There are a few unspoken rules of Venmo that most of us who've been using the app for a while just get. Only make those transactions public about which you'd like to humblebrag. Stalk away, but never like the transaction deep in somebody's feed. (This goes for Instagram, too.) Don't request money from your friends without talking it over first. The eggplant emoji never means what you think it does.
But when you're new to Venmo, or any app, you can't possibly grasp the "code" right away — so you're bound to make a few blunders. Parents, especially, have been known to make (often hilarious) tech fails when they're trying something new.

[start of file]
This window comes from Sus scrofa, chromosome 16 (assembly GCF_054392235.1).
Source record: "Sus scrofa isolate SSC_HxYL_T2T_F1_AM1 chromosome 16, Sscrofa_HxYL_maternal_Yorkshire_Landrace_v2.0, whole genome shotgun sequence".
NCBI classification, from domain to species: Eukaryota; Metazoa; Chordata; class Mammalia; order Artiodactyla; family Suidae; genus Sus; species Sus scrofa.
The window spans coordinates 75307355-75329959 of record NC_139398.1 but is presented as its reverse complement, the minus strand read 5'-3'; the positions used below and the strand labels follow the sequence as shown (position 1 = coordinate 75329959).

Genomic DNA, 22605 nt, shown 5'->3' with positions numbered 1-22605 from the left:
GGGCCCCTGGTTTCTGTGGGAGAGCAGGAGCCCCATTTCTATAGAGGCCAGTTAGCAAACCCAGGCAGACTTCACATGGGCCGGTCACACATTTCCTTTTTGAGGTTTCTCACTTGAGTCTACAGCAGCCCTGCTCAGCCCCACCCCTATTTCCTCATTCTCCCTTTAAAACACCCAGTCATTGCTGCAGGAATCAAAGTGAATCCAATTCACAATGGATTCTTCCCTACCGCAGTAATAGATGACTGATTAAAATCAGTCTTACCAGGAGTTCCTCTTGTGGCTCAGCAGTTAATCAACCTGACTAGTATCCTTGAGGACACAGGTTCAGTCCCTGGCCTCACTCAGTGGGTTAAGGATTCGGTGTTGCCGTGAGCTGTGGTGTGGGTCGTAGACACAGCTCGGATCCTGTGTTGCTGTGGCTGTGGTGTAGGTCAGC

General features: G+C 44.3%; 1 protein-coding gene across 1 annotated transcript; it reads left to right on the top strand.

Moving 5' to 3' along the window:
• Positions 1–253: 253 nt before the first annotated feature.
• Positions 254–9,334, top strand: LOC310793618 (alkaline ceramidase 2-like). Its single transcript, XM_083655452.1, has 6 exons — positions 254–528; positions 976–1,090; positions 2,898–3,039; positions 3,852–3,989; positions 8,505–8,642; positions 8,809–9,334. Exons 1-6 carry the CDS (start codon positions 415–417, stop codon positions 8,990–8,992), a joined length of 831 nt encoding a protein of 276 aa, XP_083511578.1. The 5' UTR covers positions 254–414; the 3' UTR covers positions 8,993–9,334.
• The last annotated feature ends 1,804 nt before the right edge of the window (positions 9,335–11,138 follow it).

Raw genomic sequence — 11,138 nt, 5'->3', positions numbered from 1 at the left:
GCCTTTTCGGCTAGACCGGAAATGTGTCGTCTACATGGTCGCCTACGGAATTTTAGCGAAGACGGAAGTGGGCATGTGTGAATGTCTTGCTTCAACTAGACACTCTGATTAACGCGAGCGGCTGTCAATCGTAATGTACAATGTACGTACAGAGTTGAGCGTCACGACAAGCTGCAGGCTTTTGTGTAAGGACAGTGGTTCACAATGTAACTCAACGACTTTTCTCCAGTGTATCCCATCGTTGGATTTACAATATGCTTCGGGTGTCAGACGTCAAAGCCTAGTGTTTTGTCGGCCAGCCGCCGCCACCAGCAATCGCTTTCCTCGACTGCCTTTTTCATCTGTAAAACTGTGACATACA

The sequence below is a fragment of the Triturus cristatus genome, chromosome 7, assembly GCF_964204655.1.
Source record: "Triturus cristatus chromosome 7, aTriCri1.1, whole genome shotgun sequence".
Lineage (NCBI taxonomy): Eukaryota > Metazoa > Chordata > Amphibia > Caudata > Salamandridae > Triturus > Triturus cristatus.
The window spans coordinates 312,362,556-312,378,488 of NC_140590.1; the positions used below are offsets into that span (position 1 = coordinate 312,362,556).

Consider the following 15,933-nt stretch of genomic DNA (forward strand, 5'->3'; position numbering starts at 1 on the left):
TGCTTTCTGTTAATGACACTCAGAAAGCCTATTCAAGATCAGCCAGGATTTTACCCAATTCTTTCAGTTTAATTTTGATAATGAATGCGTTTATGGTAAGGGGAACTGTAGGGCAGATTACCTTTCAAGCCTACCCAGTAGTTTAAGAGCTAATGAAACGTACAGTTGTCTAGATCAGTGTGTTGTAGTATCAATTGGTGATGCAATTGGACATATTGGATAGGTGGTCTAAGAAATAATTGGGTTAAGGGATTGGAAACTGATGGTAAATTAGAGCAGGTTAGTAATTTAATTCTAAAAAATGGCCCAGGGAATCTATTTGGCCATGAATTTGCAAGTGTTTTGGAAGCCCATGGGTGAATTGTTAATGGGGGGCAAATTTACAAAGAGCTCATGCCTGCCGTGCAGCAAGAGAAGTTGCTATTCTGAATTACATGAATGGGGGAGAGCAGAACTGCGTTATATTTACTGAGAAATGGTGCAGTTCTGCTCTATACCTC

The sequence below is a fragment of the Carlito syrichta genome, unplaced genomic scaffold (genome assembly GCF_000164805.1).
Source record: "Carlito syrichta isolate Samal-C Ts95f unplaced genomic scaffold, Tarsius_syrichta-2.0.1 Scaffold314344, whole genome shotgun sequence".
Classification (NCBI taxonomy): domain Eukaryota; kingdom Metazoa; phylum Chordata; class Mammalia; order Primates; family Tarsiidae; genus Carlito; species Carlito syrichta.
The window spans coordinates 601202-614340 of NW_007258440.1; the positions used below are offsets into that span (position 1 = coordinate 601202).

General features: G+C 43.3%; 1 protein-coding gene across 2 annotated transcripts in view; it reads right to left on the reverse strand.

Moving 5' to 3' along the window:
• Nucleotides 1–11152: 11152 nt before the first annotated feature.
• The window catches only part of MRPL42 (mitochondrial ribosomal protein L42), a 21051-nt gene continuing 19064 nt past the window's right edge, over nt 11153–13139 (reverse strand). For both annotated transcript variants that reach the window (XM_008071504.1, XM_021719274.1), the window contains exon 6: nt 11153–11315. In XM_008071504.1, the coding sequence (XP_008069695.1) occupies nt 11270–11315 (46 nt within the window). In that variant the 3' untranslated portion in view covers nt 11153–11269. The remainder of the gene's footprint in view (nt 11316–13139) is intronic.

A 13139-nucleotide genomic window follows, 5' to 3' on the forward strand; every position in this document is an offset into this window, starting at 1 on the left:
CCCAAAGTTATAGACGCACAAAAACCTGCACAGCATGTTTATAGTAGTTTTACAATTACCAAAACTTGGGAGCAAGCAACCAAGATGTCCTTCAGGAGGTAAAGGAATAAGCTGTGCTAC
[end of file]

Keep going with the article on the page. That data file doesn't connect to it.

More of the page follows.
The latest? A guy named Adam Jacob, who attends Illinois State University, sent this tweet, which ended up going viral: "My dad was just introduced to Venmo and it's the worst thing ever. He just requested $50 for '2001 tee ball registration fee.'"
Was Adam's dad trolling him? Very likely. He wasn't the only parent to recently download Venmo and just not "get" it, though. This includes not getting that there's a 99% chance a transaction for "artisan butt plugs" is a joke:
Same goes for the euphemistic eggplant emojis:
Or thinking that requesting money on Venmo means you're mooching off your friends:
"She keeps checking in to ask if I need money because she thinks I'm just on it borrowing money from friends," Gina told BuzzFeed News.
When they make fake requests, though, it shows that they totally get Venmo — or at least how to troll people on it.
On one hand, we're glad a lot of parents are finally discovering Venmo, if they're not on it already — it's a lot easier than sending checks back and forth. On the other, we're in for a lot of face-palm moments.